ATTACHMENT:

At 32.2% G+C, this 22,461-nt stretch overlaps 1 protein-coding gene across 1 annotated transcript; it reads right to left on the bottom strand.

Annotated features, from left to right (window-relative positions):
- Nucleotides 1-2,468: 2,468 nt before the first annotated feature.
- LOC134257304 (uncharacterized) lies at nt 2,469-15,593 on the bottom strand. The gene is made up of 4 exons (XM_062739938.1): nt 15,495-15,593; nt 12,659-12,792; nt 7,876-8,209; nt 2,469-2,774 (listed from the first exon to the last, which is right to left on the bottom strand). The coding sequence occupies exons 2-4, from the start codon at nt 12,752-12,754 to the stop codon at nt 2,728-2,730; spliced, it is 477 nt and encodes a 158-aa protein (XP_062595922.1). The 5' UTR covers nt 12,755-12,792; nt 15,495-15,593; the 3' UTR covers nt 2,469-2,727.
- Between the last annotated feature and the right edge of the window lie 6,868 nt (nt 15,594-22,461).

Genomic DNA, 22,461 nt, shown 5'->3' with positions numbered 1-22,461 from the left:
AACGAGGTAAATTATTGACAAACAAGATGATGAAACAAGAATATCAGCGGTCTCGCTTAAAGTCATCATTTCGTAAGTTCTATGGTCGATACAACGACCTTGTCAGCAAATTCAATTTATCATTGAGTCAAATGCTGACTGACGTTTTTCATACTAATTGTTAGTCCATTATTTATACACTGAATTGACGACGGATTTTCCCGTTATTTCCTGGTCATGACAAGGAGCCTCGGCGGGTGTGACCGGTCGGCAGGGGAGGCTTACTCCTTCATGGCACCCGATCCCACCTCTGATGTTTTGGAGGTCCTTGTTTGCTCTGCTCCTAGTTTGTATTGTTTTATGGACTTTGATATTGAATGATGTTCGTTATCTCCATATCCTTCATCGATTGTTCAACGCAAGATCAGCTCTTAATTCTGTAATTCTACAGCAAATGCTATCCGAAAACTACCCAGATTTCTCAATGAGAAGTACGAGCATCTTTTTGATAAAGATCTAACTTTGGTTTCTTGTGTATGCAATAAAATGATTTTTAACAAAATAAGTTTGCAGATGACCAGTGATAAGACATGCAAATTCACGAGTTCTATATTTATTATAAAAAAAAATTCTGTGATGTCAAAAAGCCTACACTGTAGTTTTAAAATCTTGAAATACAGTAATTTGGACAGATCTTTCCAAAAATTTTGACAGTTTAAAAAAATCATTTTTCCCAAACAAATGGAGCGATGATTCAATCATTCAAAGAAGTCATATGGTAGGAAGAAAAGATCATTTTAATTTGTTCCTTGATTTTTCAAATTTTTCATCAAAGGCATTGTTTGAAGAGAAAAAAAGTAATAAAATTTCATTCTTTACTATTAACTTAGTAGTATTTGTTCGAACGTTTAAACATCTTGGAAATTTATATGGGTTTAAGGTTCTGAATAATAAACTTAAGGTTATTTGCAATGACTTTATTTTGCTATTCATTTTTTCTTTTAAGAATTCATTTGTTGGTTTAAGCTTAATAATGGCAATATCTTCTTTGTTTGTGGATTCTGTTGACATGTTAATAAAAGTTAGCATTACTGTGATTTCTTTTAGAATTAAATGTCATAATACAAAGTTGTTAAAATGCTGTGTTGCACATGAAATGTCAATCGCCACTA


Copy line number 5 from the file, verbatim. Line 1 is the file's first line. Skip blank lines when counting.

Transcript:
- Between the last annotated feature and the right edge of the window lie 6,868 nt (nt 15,594-22,461).